Former foodstuffs processing saves feed wheat, land and energy. It prevents waste and helps to make the food supply chain more sustainable.

Circular Economy, Food Waste, Legal Definition

On 2 December 2015, the Commission published the Circular Economy Package. Amongst other things, the Package highlights the importance of processed former foodstuff being used in animal feeds and thereby reducing food waste in Europe. In order to facilitate this objective, the Commission has proposed the exemption of all feed materials, including former foodstuffs, from the scope of the Waste Framework Directive 2008/98/EC.

It is important to note that all feed materials are subject to the very comprehensive EU feed and feed safety legislation, including Regulation 178/2002 on the General Principles of Food and Feed Law, Regulation 882/2004 on official food and feed controls and Regulation 183/2005 on feed hygiene.

In its legal proposal, the Commission proposes to exclude feed materials (including former foodstuffs) placed on the market according to Regulation 767/2009 in the marketing and use of feed from the scope of the Waste Framework Directive. The UKFFPA fully supports this proposal and has advised both Defra and the FSA accordingly.

On 16 April 2018 the Commission Notice “Guidelines for the feed use of food no longer intended for human consumption” was published. The Notice is part of the action plan to reduce food waste and is an integral part of the communication on the Circular Economy. One of the initiatives is, without competing with the sourcing of food banks, to valorise the nutrients of food which is, for commercial reasons or due to problems of manufacturing or certain defects, no longer intended for human consumption, through its safe use in animal nutrition, without compromising animal and public health. Thus, the feed use of such food avoids that these materials are composted, transformed in biogas or disposed of by incineration or landfilling. The distinction between food, animal by-products, feed and waste has evident implications with respect to the legislative framework governing the different kinds of products concerned. These Guidelines are intended to address these issues within the existing legal framework for food and feed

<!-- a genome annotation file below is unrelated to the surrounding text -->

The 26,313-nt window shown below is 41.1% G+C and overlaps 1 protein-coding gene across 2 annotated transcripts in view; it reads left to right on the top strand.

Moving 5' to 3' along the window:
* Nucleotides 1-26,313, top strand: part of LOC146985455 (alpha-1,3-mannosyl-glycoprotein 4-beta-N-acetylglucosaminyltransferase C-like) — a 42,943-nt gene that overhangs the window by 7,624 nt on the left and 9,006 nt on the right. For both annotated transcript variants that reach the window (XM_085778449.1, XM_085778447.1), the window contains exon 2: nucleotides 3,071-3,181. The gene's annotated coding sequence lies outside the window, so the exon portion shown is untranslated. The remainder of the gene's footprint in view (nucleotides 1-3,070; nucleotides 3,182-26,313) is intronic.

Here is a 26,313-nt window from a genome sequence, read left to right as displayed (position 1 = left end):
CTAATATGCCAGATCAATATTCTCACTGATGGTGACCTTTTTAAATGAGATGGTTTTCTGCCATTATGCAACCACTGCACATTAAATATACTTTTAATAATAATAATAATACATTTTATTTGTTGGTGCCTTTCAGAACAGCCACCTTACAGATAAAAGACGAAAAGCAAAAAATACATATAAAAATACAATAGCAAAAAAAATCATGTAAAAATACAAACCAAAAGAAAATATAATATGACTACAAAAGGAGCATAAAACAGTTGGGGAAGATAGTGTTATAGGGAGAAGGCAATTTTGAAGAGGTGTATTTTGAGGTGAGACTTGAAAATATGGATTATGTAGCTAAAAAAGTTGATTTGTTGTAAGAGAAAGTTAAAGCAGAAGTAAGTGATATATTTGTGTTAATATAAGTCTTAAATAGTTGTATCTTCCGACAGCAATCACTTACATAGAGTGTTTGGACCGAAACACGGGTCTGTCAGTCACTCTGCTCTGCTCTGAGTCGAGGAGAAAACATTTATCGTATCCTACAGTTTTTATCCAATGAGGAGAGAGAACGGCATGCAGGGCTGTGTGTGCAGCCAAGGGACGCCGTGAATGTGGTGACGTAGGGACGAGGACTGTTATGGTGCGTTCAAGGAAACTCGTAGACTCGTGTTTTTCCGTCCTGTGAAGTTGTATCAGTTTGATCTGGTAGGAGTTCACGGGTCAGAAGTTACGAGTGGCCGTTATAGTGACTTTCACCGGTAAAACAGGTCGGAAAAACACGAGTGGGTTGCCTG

At EU level and on behalf of its Member Associations, the European Former Foodstuffs Processors Association (EFFPA)is working actively with other interested EU Associations to support this legislative proposal. At EU Council level, the Dutch EU Council Presidency (January – June 2016) started discussions on the Circular Economy package with negotiations expected to continue into future presidencies over the next months. It is, however, reported that most Member States support the proposed exemption of all feed materials, including former foodstuffs, from the scope of the Waste Framework Directive. Similarly, work has commenced at European Parliament level with the Environment, Public Health and Food Safety Committee taking the lead and, so far, no modification to the proposed exemption has been put forward. The EFFPA has provided both the EU Council officials and MEPs detailed briefed on the position of processors of former foodstuffs.